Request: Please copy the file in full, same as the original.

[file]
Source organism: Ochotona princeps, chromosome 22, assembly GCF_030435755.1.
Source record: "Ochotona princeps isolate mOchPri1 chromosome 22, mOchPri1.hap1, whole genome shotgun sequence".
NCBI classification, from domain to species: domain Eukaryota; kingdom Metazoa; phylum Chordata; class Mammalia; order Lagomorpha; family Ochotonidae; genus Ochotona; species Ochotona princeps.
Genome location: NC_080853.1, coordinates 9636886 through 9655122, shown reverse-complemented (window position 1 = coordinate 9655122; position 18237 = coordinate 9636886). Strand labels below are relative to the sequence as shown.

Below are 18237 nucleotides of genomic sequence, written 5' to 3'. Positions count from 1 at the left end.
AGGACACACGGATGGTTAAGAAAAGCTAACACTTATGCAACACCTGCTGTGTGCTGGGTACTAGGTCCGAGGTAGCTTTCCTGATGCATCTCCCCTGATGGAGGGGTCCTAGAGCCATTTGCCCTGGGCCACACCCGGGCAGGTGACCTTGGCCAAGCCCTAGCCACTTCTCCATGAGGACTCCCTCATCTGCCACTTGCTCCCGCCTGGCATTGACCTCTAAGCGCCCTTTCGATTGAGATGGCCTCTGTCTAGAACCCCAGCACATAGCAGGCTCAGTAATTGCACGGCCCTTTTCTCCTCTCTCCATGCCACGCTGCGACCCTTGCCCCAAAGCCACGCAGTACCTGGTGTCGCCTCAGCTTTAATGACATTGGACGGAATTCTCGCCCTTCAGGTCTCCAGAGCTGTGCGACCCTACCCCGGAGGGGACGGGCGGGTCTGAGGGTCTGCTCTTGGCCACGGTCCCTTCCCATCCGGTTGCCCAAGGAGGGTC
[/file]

Source organism: Ochotona princeps, chromosome 22, assembly GCF_030435755.1.
Source record: "Ochotona princeps isolate mOchPri1 chromosome 22, mOchPri1.hap1, whole genome shotgun sequence".
NCBI classification, from domain to species: domain Eukaryota; kingdom Metazoa; phylum Chordata; class Mammalia; order Lagomorpha; family Ochotonidae; genus Ochotona; species Ochotona princeps.
Genome location: NC_080853.1, coordinates 9636886 through 9655122, shown reverse-complemented (window position 1 = coordinate 9655122; position 18237 = coordinate 9636886). Strand labels below are relative to the sequence as shown.

Below are 18237 nucleotides of genomic sequence, written 5' to 3'. Positions count from 1 at the left end.
AGGACACACGGATGGTTAAGAAAAGCTAACACTTATGCAACACCTGCTGTGTGCTGGGTACTAGGTCCGAGGTAGCTTTCCTGATGCATCTCCCCTGATGGAGGGGTCCTAGAGCCATTTGCCCTGGGCCACACCCGGGCAGGTGACCTTGGCCAAGCCCTAGCCACTTCTCCATGAGGACTCCCTCATCTGCCACTTGCTCCCGCCTGGCATTGACCTCTAAGCGCCCTTTCGATTGAGATGGCCTCTGTCTAGAACCCCAGCACATAGCAGGCTCAGTAATTGCACGGCCCTTTTCTCCTCTCTCCATGCCACGCTGCGACCCTTGCCCCAAAGCCACGCAGTACCTGGTGTCGCCTCAGCTTTAATGACATTGGACGGAATTCTCGCCCTTCAGGTCTCCAGAGCTGTGCGACCCTACCCCGGAGGGGACGGGCGGGTCTGAGGGTCTGCTCTTGGCCACGGTCCCTTCCCATCCGGTTGCCCAAGGAGGGTC